Delta variant doubles COVID hospitalization risk: research | Coronavirus pandemic news


Research published in The Lancet shows that the protection of the vaccine against the Delta variant first discovered in India may be lower than the protection against the Alpha variant first discovered in the UK.

The Delta coronavirus variant has doubled the risk of hospitalization compared to the previous variant that dominated the UK, but two doses of the vaccine still provide strong protection. A Scot Learn found it.

According to the study, early evidence suggests that a vaccine against the Delta variant first discovered in India may be less protective than the Alpha variant first discovered in Kent, southeast England.

British Prime Minister Boris Johnson is expected to postpone the end of England’s restrictions on COVID-19 on Monday because of the rapid increase in cases of the Delta variant, which is also more likely to spread than the Alpha variant.

In a research letter published on Monday in The Lancet, the study looked at 19,543 community cases and 377 hospitalized cases among the 5.4 million people in Scotland, of which 7,723 cases and 1,234 hospitalized cases were found to have Delta variant.

Chris Robertson, professor of public health epidemiology at Strathclyde University, said that after adjusting for age and comorbidities, the Delta variant roughly doubled the risk of hospital admission, but the vaccine still reduced this risk.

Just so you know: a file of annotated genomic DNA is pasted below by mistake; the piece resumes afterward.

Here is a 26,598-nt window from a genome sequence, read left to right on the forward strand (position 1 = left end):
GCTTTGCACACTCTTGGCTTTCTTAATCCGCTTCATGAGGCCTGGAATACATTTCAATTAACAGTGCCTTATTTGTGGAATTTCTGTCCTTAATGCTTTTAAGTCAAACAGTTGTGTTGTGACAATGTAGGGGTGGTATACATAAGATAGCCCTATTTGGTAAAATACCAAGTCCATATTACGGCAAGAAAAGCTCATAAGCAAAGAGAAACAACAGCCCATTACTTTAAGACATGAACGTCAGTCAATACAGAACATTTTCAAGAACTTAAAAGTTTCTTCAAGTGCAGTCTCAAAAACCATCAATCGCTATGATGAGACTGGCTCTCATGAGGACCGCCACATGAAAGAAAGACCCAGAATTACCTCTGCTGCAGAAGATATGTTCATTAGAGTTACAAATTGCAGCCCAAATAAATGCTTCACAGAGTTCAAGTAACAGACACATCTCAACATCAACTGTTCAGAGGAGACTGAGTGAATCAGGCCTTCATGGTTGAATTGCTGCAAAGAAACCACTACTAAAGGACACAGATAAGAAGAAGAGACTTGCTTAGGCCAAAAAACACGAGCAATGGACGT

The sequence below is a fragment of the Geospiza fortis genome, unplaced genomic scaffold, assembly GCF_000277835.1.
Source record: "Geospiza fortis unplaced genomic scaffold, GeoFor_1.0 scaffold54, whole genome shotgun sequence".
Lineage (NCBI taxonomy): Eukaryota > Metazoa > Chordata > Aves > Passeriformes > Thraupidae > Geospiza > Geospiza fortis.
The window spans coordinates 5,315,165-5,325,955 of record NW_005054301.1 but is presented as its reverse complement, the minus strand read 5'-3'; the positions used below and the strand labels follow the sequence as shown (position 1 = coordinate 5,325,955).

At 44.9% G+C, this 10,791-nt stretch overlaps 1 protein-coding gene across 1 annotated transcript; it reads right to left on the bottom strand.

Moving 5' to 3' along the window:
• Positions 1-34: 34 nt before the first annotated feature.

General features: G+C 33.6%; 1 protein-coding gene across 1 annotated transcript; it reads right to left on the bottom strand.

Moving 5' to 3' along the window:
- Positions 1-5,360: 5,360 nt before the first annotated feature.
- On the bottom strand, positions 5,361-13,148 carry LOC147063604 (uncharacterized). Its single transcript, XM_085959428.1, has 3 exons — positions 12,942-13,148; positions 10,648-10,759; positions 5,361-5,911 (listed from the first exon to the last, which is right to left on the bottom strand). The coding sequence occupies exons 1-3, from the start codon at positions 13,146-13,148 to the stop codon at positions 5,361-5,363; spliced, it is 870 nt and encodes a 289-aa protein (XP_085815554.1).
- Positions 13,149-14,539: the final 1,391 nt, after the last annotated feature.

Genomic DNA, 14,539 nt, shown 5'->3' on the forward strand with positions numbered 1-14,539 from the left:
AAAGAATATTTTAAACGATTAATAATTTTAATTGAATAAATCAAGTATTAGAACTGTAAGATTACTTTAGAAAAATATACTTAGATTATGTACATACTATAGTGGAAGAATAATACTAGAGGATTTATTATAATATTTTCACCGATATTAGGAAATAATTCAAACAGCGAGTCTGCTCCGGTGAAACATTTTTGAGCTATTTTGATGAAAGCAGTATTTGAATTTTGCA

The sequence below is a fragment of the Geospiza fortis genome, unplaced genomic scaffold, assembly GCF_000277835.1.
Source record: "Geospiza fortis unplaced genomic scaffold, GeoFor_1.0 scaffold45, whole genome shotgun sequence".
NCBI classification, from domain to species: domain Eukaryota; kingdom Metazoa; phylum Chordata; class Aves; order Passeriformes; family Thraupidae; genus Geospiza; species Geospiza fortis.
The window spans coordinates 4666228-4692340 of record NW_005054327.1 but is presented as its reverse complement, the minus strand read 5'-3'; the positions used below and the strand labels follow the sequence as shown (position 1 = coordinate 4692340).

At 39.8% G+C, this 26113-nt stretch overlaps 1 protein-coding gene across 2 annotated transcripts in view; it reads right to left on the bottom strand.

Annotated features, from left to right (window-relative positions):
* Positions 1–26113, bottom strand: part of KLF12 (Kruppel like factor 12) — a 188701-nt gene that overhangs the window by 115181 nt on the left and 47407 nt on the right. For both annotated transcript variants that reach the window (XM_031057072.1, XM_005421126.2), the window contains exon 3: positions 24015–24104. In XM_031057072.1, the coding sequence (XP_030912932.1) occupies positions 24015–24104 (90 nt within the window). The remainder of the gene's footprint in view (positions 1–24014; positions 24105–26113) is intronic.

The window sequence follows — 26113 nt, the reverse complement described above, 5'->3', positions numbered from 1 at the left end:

He told reporters: “If your test result is positive, then get two doses of vaccine or one dose of vaccine for 28 days, and your risk of hospital admission will be reduced by approximately 70%.”

The British Foreign Secretary stated that the government hopes to use the extra time to give millions of young people a double blow before it is completely reopened. [File: Shawn Rocco/Duke Health/Handout/Reuters]

Two weeks after the second dose, Pfizer’s BioNTech vaccine was found to have 79% protection against Delta variant infections and 92% protection against Alpha variants.

The Oxford-AstraZeneca vaccine has a protection rate of 60% for Delta and 73% for Alpha.

“The Oxford-AstraZeneca vaccine does not seem to be as effective as the Pfizer-BioNTech vaccine in preventing SARS-CoV-2 infection,” the author wrote in the Lancet article.

However, they added: “Given the observational nature of these data, estimates of vaccine effectiveness need to be interpreted with caution.”

Relax lock

Scientists say that two doses of the vaccine are much better than one dose of vaccine for the protection of Delta variants. The delay in relaxation of the blockade in the UK will help more people receive the second dose of the vaccine and enhance their immune response.

Aziz Sheikh, director of the Arthur Institute at the University of Edinburgh, said: “I think that any form of window of opportunity increase will help before the lockdown is completely over.”

Foreign Secretary Dominic Raab (Dominic Raab) said over the weekend that the government hopes to use the extra time to give millions of young people a double blow.

He said that while the vaccine weakened the link between infection and hospitalization, they wanted to ensure that it was “cut and destroyed.”

He said that cautious approach is necessary to ensure that unlocking is “irreversible” and that they do not have to “step in and out of measures.”

The latest daily government data on Monday showed that there were 7,742 new laboratory confirmed cases in the UK, and the number of infections rose again.





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About the Author: Agnes Zang